This story about the faith of presidential candidates leads me to propose an alternative. First, a glimpse of the article:
This season’s crop of presidential candidates reflects this country’s many contradictions in faith. A minority of them have stuck with their first church. Hillary Clinton has always been a devout Methodist—her only conversion was from Goldwater Girl to ’60s liberal under the tutelage of her suburban Chicago pastor, Don Jones, who took his youth group to hear Martin Luther King Jr. speak. Mike Huckabee, the former Arkansas governor and minister, has never strayed from his Baptist roots—his latest book is called God, Guns, Grits and Gravy. Santorum has always been Catholic; he tells Newsweek his faith was invigorated while he was in the Senate, owing to factors like his parish priest in Northern Virginia, his experiences of fellowship in the Bible Study Group in the Senate and his wife’s deep faith.
Ben Carson, the renowned neurosurgeon, hews closely to Seventh-day Adventist teachings, which include observing the Sabbath on Saturday and a literal belief in creationism. (He allows that Earth may have been formed over six “periods,” but insists that however long it took, it was God and not a Darwinian struggle that made us who we are.) Carson says his faith strengthened when he had an epiphany as a teenager that took him off a path he believed was headed to prison and onto one that made him the pride of the Johns Hopkins School of Medicine. (He’s famous for pioneering an operation to separate twins joined at the back of the head.)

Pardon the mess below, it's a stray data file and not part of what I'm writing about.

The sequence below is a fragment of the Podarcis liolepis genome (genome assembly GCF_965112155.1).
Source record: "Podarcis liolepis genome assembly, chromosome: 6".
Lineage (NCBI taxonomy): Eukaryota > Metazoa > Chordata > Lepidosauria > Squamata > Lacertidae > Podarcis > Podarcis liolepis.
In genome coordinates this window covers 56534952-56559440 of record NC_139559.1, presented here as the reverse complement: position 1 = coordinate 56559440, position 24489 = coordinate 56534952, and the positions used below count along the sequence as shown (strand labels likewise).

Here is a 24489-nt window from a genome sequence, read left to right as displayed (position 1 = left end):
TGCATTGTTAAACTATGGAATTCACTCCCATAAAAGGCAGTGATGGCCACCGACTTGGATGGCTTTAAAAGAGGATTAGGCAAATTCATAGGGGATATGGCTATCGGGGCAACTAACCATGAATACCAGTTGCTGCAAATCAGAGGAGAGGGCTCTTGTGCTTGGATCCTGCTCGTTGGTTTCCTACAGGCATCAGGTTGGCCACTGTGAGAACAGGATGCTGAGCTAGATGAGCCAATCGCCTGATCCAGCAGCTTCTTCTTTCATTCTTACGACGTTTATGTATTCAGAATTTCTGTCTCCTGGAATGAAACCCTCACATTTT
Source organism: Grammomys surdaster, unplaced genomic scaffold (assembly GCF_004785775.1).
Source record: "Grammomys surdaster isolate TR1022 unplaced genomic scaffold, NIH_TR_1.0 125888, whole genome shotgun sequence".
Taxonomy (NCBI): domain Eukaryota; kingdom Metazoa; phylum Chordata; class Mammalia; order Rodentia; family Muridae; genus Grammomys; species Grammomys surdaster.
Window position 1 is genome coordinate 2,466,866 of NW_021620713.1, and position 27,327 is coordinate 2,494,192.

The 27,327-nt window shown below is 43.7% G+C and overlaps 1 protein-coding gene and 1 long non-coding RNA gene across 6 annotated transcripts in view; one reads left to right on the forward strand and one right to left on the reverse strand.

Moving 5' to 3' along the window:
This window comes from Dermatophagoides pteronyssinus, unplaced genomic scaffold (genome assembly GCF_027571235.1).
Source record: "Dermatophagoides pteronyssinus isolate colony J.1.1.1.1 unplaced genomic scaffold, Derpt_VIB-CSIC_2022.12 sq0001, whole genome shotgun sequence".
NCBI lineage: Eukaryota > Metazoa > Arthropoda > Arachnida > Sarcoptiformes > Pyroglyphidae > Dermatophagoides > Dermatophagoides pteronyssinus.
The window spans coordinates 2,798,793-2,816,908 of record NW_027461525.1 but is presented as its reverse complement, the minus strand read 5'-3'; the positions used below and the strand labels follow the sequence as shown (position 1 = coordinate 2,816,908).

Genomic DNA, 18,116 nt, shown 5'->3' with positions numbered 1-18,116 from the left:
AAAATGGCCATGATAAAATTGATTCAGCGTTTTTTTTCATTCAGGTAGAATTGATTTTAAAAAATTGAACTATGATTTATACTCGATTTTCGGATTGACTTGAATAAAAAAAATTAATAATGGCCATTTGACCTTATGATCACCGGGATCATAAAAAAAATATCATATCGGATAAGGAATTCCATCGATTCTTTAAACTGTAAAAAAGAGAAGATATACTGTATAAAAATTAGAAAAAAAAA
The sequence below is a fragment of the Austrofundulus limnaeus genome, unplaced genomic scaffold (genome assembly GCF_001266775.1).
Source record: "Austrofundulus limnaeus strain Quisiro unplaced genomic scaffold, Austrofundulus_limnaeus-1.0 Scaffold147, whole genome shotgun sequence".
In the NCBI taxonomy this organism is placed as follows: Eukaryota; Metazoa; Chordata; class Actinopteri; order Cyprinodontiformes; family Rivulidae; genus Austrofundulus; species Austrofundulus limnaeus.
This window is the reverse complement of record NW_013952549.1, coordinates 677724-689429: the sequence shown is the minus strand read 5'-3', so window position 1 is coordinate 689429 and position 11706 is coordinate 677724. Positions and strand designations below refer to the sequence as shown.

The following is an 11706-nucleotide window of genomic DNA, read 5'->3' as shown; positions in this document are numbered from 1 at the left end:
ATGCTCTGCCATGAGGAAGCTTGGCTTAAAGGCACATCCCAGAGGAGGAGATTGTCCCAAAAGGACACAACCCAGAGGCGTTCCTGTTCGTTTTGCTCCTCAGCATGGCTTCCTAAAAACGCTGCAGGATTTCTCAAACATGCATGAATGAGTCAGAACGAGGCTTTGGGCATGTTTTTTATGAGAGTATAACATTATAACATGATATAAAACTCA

The alternative is an all The-Wire 2016 presidential contest. Many know that Martin O’Malley, the basis for Tommy Carcetti, the white mayor elected in the fourth season, announced his entrance into the Democratic primaries. If only because I hope O’Malley’s presidency might inspire David Simon to do a The-Wire version of West Wing, I am going to vote for O’Malley should he gain the nomination. But I also will be pulling for Ben Carson. The reason is that the African-American public school students featured in season four — which my wife and I just finished for the ?? time — mention Carson at least twice as the person they want to be when they grow up. And that was a decade ago.
Plus, could the timing be any better for the release of a religious biography of Baltimore’s greatest writer?